Monday, June 11, 2007

Is There Anything Phages Cannot Do?

Beka Solomon of Tel Aviv University reported at the recent American Society of Microbiology meeting that bacteriophages can break up senile plaques in an animal model of Alzheimer's disease. The authors administered non-lytic filamentous phages intranasally to mice, and found that the phages dissolved beta-amyloid plaques. The mice showed, "improved cognitive and olfactory functions, protected neuronal degeneration, reduced brain inflammation and significantly decreased senile plaque load."

It is not clear the mechanism by which the phage engendered this result, nor is it clear whether it would be an effective therapy against human Alzheimer's disease. How will, for example, the human immune system react to the phage? Nonetheless, this is a fairly interesting result and I am amazed that it has not seen greater press coverage (or any at all for that matter).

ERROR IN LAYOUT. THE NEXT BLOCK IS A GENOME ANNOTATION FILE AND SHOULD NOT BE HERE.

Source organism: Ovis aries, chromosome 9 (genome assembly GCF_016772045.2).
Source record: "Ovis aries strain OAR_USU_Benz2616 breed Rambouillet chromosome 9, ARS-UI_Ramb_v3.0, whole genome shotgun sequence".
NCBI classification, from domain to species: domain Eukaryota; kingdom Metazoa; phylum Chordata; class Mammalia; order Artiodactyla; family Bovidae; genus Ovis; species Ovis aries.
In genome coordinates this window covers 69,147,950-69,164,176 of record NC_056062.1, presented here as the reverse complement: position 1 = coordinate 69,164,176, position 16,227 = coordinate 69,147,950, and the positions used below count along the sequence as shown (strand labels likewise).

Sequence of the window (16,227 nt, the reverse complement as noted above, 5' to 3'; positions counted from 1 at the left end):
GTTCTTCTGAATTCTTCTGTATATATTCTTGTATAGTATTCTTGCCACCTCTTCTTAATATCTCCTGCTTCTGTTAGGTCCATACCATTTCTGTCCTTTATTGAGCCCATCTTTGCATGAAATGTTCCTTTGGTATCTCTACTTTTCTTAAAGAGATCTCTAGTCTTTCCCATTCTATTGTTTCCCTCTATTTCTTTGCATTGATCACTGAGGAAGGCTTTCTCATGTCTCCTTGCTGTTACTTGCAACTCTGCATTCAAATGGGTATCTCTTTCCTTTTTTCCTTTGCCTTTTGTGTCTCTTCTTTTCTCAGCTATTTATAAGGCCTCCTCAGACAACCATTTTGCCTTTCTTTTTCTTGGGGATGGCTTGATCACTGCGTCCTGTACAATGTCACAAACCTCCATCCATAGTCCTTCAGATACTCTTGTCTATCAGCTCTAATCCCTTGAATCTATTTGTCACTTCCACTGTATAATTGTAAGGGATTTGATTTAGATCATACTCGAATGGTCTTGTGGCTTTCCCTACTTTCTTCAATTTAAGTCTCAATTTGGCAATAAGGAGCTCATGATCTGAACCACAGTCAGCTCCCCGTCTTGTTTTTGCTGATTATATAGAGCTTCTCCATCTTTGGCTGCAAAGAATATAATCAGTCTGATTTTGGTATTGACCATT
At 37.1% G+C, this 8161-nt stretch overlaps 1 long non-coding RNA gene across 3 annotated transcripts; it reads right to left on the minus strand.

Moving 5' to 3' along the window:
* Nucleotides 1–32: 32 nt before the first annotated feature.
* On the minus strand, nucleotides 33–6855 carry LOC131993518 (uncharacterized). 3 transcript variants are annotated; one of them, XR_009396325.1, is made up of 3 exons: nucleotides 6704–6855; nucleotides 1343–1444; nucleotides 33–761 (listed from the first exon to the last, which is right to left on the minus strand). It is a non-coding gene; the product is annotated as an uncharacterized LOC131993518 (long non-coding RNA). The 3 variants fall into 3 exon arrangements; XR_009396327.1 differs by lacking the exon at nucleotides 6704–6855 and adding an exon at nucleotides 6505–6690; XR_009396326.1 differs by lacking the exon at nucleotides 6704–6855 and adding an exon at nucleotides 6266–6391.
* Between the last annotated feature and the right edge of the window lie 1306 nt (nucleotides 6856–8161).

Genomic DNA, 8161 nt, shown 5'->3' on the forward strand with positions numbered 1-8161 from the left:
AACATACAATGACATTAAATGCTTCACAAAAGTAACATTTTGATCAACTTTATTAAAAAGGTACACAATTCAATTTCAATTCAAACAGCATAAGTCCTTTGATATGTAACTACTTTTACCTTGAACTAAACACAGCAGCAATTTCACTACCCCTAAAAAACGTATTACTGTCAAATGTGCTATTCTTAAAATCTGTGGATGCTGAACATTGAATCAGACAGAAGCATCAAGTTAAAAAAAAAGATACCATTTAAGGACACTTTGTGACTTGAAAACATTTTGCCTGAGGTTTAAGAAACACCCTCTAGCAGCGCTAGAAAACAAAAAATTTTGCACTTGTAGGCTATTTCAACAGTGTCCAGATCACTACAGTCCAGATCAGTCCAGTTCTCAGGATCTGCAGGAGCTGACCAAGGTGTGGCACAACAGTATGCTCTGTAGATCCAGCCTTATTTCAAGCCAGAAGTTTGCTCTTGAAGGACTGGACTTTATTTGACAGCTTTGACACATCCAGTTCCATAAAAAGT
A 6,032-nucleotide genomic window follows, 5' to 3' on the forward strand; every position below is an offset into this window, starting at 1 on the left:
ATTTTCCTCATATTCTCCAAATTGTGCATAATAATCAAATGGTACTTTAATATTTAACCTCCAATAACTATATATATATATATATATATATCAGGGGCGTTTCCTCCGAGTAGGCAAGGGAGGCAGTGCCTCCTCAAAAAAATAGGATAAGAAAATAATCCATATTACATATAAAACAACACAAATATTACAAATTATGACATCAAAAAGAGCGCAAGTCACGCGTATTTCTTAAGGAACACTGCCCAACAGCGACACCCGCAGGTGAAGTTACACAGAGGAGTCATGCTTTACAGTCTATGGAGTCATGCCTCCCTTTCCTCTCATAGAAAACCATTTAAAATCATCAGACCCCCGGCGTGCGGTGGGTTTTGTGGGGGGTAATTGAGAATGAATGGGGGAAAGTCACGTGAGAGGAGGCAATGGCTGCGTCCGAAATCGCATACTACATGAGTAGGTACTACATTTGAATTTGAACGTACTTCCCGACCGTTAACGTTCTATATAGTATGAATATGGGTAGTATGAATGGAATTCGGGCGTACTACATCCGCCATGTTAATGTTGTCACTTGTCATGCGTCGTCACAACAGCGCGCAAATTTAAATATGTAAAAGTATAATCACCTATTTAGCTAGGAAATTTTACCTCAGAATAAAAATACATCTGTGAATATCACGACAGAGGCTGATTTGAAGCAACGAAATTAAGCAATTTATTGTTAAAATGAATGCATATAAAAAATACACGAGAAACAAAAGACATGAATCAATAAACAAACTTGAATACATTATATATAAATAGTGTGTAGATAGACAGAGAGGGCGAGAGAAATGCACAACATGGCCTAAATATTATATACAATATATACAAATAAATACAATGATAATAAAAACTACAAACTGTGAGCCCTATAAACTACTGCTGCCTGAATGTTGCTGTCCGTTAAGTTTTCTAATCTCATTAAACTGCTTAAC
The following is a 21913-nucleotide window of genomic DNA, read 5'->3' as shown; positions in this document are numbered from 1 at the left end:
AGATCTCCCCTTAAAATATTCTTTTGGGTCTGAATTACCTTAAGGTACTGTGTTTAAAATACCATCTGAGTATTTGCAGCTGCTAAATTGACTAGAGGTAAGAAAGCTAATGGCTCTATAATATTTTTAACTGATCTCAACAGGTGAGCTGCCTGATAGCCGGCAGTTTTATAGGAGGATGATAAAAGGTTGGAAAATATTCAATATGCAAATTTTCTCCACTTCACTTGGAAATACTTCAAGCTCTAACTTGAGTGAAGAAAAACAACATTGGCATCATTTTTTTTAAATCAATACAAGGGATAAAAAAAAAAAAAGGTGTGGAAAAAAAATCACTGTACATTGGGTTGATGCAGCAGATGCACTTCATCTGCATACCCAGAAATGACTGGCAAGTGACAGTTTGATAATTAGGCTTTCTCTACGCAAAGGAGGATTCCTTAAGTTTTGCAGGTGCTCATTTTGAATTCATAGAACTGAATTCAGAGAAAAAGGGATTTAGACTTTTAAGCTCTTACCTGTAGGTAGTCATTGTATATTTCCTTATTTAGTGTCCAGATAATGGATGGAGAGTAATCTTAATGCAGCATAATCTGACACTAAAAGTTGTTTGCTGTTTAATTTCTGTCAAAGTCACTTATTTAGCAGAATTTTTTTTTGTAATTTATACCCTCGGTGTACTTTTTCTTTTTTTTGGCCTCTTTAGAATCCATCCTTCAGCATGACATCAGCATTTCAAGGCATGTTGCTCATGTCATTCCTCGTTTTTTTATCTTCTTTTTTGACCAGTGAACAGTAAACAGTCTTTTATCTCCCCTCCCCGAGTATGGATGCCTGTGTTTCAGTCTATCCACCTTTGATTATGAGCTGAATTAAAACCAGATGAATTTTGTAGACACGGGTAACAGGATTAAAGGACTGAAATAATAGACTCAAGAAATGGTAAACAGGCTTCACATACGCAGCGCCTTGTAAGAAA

1. "filamentous phage interferes with the Aâ aggregation process and dissolves existing Aâ fibrils"
    Are they implying that ANY filamentous phage would work?

  2. Unfortunately all we have to go on is a press-release. There is nothing in press yet as far as I know.

  3. The press-release is really all there is to go on. There is not even an abstract for the presentation in any of the meeting material.

  4. Sir, I would like to signal you my site dedicated to the phage therapy :
    and a book (unfortunately in French).
    I am a doctor in France and I have treated several contaminated patients. I think that it is a treatment which can bring resolutions in modern epoch, not only in cases of bacterial resistance but also against sensible strains and as a prophylaxy method.
    Sorry for my bad English!